The Online Safety Act has today (Thursday 26th October) received Royal Assent, heralding a new era of internet safety and choice by placing world-first legal duties on social media platforms.
The new laws take a zero-tolerance approach to protecting children from online harm, while empowering adults with more choices over what they see online. This follows rigorous scrutiny and extensive debate within both the House of Commons and the House of Lords.
The Act places legal responsibility on tech companies to prevent and rapidly remove illegal content, like terrorism and revenge pornography. They will also have to stop children seeing material that is harmful to them such as bullying, content promoting self-harm and eating disorders, and pornography.
If they fail to comply with the rules, they will face significant fines that could reach billions of pounds, and if they don’t take steps required by Ofcom to protect children, their bosses could even face prison.
Technology Secretary Michelle Donelan said:
“Today will go down as an historic moment that ensures the online safety of British society not only now, but for decades to come.
I am immensely proud of the work that has gone into the Online Safety Act from its very inception to it becoming law today. The Bill protects free speech, empowers adults and will ensure that platforms remove illegal content.
At the heart of this Bill, however, is the protection of children. I would like to thank the campaigners, parliamentarians, survivors of abuse and charities that have worked tirelessly, not only to get this Act over the finishing line, but to ensure that it will make the UK the safest place to be online in the world.”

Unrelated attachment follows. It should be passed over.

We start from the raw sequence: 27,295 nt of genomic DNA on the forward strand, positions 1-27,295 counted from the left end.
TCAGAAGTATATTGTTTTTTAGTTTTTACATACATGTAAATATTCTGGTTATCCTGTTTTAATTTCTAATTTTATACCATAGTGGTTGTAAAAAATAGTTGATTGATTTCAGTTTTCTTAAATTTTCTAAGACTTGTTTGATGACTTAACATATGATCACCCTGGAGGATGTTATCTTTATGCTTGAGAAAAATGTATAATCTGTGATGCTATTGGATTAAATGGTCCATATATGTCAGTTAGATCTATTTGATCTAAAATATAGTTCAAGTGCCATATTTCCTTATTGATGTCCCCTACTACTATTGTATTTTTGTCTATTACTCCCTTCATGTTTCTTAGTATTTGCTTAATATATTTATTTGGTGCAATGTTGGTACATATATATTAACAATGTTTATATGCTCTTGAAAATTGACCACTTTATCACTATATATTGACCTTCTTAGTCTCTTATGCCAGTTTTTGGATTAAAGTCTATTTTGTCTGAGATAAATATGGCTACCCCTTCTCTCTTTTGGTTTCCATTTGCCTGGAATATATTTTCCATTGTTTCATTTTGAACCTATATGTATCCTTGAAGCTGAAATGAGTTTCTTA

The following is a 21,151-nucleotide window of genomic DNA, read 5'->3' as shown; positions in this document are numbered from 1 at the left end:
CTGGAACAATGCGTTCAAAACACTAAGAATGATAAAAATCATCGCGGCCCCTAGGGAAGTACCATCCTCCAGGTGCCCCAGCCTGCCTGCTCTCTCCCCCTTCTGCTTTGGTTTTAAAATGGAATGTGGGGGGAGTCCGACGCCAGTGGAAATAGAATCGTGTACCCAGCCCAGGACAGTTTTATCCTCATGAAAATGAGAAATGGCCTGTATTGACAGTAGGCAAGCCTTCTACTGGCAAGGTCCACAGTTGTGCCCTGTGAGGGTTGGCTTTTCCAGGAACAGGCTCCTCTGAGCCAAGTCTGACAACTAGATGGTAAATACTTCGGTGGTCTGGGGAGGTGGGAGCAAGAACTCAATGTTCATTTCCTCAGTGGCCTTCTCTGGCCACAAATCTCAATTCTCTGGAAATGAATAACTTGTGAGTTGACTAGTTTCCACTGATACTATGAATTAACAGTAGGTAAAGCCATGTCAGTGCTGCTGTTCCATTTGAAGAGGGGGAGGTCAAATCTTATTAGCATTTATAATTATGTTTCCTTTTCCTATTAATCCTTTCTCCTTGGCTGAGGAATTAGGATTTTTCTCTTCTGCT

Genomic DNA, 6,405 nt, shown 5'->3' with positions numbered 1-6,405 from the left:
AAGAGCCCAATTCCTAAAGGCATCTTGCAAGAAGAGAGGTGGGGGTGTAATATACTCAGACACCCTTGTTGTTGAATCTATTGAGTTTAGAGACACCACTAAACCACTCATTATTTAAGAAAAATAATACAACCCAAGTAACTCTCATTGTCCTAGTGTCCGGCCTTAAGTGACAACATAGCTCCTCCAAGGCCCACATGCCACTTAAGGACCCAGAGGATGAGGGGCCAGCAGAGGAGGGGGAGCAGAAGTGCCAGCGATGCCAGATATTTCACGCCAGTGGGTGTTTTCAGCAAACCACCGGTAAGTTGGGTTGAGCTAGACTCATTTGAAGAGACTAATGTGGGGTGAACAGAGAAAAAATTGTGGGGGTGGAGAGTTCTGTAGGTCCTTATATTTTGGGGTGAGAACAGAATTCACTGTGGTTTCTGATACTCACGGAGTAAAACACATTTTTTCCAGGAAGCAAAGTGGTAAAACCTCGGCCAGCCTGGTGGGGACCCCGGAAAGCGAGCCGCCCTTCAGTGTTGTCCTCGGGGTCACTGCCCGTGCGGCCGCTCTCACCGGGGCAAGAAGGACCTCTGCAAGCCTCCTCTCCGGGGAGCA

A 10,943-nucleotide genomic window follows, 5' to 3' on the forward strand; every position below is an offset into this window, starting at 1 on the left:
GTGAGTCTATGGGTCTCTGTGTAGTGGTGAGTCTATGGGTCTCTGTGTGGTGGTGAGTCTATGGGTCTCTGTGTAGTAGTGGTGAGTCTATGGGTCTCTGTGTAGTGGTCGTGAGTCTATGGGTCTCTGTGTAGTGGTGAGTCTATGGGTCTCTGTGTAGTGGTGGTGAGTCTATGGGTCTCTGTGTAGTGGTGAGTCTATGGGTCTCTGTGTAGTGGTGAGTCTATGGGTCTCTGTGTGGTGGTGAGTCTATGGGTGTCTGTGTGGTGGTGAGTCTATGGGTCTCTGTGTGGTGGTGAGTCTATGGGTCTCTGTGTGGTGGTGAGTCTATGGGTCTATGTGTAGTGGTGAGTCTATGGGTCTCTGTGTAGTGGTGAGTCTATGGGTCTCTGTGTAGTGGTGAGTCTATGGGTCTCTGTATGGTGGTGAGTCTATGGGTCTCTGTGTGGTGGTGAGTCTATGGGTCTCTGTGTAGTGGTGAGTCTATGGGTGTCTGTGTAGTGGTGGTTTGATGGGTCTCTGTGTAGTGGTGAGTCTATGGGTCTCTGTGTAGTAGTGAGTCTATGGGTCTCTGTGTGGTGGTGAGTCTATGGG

The Act takes a zero-tolerance approach to protecting children by making sure the buck stops with social media platforms for content they host. It does this by making sure they:
- remove illegal content quickly or prevent it from appearing in the first place, including content promoting self-harm
- prevent children from accessing harmful and age-inappropriate content including pornographic content, content that promotes, encourages or provides instructions for suicide, self-harm or eating disorders, content depicting or encouraging serious violence or bullying content
- enforce age limits and use age-checking measures on platforms where content harmful to children is published
- ensure social media platforms are more transparent about the risks and dangers posed to children on their sites, including by publishing risk assessments
- provide parents and children with clear and accessible ways to report problems online when they do arise
Home Secretary Suella Braverman said:
“This landmark law sends a clear message to criminals – whether it’s on our streets, behind closed doors or in far flung corners of the internet, there will be no hiding place for their vile crimes.
The Online Safety Act’s strongest protections are for children. Social media companies will be held to account for the appalling scale of child sexual abuse occurring on their platforms and our children will be safer.